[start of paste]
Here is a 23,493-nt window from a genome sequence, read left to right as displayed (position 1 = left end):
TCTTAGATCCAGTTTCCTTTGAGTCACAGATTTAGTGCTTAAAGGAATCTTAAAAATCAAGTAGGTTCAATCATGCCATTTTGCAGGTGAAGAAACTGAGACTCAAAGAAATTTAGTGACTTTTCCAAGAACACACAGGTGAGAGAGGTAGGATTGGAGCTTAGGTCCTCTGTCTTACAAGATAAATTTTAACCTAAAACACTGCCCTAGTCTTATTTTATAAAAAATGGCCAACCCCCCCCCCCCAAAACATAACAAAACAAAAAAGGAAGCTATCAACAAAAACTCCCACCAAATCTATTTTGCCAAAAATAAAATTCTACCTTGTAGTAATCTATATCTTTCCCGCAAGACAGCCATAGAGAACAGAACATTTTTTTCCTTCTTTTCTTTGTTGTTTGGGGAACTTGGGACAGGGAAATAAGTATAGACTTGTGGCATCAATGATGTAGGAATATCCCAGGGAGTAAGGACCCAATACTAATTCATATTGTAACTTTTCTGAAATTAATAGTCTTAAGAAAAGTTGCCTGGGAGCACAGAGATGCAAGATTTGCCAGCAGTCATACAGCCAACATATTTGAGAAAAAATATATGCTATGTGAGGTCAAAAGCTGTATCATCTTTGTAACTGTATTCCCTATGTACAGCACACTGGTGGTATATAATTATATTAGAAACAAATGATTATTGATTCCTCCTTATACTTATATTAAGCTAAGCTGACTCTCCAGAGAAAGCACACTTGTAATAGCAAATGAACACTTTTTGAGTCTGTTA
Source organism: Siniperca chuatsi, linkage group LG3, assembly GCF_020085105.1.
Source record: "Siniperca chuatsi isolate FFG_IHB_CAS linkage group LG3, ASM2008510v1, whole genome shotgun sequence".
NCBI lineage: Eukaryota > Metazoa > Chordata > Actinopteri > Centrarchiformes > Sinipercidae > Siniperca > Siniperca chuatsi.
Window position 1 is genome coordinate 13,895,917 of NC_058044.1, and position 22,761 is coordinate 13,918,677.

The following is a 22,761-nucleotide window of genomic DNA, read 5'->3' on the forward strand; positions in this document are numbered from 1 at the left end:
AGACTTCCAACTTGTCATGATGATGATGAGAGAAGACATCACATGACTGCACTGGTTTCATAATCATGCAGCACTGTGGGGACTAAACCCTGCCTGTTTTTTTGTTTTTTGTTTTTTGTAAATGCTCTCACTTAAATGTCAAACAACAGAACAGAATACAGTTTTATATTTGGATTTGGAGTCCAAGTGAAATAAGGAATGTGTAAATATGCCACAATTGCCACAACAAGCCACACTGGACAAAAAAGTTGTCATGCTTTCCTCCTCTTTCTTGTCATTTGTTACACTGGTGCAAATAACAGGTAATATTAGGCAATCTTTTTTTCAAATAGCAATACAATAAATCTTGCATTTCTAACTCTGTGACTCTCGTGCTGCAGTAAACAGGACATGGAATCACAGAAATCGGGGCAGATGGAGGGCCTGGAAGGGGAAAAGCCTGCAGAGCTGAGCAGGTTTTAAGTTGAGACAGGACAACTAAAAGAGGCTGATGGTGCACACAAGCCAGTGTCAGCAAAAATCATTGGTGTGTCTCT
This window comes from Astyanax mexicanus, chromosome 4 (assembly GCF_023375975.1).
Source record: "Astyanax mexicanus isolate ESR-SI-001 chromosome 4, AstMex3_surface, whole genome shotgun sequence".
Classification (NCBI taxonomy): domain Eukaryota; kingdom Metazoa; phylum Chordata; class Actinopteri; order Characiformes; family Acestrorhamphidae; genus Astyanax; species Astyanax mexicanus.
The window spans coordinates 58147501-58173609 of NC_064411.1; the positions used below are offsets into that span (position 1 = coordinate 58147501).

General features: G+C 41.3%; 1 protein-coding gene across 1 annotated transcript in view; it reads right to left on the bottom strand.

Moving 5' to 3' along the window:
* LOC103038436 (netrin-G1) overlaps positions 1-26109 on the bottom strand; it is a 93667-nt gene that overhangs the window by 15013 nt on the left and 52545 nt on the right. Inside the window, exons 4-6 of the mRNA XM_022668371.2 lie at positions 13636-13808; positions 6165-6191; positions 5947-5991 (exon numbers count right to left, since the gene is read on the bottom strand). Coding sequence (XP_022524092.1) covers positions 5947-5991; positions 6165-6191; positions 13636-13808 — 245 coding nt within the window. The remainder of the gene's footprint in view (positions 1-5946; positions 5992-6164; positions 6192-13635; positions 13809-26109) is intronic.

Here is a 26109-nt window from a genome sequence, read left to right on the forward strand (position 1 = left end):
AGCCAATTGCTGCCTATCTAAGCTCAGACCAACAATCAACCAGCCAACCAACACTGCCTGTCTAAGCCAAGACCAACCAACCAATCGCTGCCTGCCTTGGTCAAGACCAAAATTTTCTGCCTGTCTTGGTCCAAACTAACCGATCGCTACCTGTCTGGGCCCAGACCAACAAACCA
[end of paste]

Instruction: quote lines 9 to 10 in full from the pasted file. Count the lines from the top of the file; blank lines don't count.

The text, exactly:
This window comes from Astyanax mexicanus, chromosome 4 (assembly GCF_023375975.1).
Source record: "Astyanax mexicanus isolate ESR-SI-001 chromosome 4, AstMex3_surface, whole genome shotgun sequence".